Jay Little - Software Obsessionist
The Anatomy of an Epic Fail

10/22/2014 3:02:52 PM

I just finished reading an article detailing an idea for modernizing the US Postal System and I have some thoughts that I'd like to share. Before I begin, I'd like to take a moment to explain why the following critique is so important to me. The long and short of it is that as a software developer, my career essentially consists of solving problems. Software is just the tool I tend to rely upon for getting the job done. Throughout the course of my career I've run into many people who were terrible problem solvers and the people who birthed the idea I'm about to shred exhibit all of the qualifications necessary to join that particular group.

The basic premise of the idea is that sending snail mail is too hard. That's right, you heard me: too hard. You need an address and postage stamps and that's essentially too much to ask. In an effort to solve this problem the hipsters in question have created a system called Signet that requires the following:

(1) Every user must have a "device that uses a laser to etch it with your name and a unique identifying pattern", the result of which will act as the stamp.

(2) The delivery organization must create and maintain an extensive database of all available recipients that can be used for delivery so that the sender doesn't need to know the address of the receiver.

(3) A ubiquitous app that can facilitate real time communication between the delivery service, the sender and the receiver.

So what are the gains here? Well instead of needing a stamp and an address, now all I would require is the device that etches my signet. Okay so no more last minute trips to the grocery store or post office to pick up stamps. That's nice I suppose. Apparently I don't need to know the recipient's address either. On the surface that appears quite convenient.

The only problem is that it is not. Names are not unique. Addresses on the other hand are. Much like an email address, a street address allows us to essentially pinpoint the destination for a parcel with very little information. This system is amazingly effective when it comes right down to it. By forcing delivery to rely upon knowing the recipients name, you create a number of new problems that the new system appears to completely ignore:

(a) The app allows the user to designate the recipient after the delivery organization receives the parcel. This is convenient for the user but increases the burden on the delivery organization. It also increases the possibility of a parcel being delivered to the wrong person. If I have a friend named John Smith, how easy is it going to be for me to use an application on my phone to decide which John Smith should be receiving my parcel? Oh if this particular John Smith is on my contacts list, the problem is solved. But what if he's not? What if I run an online store front and I need to deliver a purchase to a customer? How do I identify the correct John Smith? Now this may sound like nit-picking but this portion of the idea represents its greatest failure because it's ignoring the reality of implementation. Not only does the delivery organization have to maintain a comprehensive list of recipients, but it also has to effectively make that information available to any patron of their services. Consider the consequences of that for just a minute. There are a lot of people that I would like to keep my address from and this system would by it's very nature reveal that address to anybody who wants the information. That's hardly an improvement over the current system.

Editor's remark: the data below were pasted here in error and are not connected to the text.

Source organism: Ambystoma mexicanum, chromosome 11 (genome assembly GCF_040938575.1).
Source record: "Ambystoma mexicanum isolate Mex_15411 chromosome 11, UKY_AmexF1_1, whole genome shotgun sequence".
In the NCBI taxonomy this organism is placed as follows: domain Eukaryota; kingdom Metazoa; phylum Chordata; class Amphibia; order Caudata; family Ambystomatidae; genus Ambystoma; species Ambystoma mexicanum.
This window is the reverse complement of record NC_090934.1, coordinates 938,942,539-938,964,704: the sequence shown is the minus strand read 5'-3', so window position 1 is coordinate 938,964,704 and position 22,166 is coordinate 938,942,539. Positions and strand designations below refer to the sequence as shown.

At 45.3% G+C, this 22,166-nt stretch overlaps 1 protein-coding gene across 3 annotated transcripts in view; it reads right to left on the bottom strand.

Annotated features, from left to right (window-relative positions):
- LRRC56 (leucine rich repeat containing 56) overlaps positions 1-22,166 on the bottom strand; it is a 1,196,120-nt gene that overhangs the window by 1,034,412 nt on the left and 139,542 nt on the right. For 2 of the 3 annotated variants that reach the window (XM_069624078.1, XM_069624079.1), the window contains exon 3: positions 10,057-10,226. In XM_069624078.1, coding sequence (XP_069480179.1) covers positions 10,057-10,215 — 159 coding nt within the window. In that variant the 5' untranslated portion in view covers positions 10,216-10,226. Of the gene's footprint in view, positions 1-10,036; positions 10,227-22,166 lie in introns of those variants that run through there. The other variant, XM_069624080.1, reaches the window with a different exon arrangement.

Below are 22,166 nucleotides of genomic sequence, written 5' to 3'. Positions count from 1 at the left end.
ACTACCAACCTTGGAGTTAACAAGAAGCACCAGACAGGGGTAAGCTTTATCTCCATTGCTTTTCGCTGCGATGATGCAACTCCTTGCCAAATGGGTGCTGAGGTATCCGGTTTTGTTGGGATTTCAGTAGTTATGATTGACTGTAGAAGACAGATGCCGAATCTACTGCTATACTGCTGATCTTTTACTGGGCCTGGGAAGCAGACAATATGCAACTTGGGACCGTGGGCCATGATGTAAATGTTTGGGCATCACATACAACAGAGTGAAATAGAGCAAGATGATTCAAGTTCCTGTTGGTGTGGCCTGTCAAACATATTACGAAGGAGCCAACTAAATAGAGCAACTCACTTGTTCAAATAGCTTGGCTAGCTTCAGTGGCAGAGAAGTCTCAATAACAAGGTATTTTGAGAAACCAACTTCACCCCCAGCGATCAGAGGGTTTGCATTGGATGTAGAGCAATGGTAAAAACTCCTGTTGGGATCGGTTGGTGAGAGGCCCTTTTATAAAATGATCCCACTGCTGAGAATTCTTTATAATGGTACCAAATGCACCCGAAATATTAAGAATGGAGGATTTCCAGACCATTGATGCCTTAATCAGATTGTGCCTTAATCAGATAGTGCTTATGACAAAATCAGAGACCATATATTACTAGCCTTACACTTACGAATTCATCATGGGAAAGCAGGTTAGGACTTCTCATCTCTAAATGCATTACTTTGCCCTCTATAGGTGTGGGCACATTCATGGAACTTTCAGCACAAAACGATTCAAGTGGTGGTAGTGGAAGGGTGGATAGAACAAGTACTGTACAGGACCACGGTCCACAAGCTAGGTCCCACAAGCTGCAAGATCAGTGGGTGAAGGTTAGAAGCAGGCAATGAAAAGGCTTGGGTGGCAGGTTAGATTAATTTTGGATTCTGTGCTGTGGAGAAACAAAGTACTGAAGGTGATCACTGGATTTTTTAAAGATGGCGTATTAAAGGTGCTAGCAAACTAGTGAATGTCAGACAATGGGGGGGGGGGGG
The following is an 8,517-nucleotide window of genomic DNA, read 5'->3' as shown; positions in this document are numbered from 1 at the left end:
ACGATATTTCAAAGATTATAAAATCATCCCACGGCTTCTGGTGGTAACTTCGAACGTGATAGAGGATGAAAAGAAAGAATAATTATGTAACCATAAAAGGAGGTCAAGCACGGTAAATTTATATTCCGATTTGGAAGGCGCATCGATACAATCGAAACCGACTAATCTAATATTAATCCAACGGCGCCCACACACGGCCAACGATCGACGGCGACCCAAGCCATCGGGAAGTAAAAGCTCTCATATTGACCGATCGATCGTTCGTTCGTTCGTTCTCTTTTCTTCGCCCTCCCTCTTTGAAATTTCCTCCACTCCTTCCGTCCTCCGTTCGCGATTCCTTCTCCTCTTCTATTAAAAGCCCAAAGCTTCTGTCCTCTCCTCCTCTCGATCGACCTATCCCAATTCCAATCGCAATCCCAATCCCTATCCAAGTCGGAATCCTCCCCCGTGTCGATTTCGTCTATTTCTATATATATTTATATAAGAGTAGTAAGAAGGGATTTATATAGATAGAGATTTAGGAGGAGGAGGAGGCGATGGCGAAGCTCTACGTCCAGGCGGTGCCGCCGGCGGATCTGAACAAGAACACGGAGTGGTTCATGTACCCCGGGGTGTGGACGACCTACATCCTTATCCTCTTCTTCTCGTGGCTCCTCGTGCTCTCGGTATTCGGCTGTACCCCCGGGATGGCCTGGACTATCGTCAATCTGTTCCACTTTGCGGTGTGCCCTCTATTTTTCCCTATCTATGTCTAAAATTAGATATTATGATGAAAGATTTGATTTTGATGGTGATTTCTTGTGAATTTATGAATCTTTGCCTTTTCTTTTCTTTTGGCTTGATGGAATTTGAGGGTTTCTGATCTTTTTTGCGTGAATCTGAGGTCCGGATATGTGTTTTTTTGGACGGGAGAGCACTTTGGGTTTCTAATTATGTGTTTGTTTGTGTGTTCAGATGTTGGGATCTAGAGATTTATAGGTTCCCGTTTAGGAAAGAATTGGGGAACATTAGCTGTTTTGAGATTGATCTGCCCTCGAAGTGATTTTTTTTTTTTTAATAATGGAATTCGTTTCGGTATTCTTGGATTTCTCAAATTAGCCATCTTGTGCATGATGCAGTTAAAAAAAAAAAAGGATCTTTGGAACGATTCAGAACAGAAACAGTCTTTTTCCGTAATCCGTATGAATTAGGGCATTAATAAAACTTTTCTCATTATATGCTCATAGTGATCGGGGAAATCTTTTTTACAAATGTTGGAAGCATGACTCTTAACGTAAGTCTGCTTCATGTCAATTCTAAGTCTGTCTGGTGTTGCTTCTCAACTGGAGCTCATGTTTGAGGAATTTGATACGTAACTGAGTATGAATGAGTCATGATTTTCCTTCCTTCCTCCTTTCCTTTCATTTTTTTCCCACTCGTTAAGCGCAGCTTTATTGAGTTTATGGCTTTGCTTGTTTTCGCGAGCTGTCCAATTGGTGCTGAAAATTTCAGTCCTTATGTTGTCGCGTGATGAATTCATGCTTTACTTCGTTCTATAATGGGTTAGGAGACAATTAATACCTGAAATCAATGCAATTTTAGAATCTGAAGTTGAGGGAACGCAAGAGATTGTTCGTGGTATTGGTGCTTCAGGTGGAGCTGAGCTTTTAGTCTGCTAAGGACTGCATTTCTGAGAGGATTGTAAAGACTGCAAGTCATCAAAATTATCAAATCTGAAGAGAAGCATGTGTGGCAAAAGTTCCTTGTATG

(b) The app allows the process of delivery to begin without all of the required information being made available. Yes this makes it more convenient for the absent minded among us who cannot be bothered to look up somebody's address and write it on the envelope, but it creates a new and very real problem for the delivery organization. What are they going to do with all of these parcels that are missing pertinent information? Do you have any idea how many parcels an organization like the US Postal Services handles each and every day? This portion of the new process creates a massive new problem in the form of local Post Offices requiring temporary, secure and easily accessible forms of storage in order to compensate for their customers inability (now apparently a requirement) to provide all of the required information up front.

(c) The app requires that anybody wishing to send out a parcel use a special device that can etch their unique signet into an envelope. Call me crazy, but that device sounds like it's going to be expensive. On top of which, it sounds like allowing users to incorporate their own customization into the signet will serve as a breeding ground for other problems. For starters, where do I customize my signet? Presumably within the aforementioned app. How does that information end up in my etching device? Presumably it can sync with the delivery organizations online system somehow. Does that mean my etching device plugs into a computer/phone? Can it connect to a wireless network for this? Just how complex is this particular device?

The bottom line here is that while this idea sounds wonderful from a technology standpoint, it doesn't actually improve the existing process at all. For all the flak they take, the US Postal Service is actually exceedingly efficient when it comes right down to it. This process would only serve to lower that level of efficiency and raise the prices of their service all for the sole purpose of allowing the lazy to procrastinate and wait until the last possible moment to decide who they want to send a particular parcel to.

Is that really an improvement? I think not.

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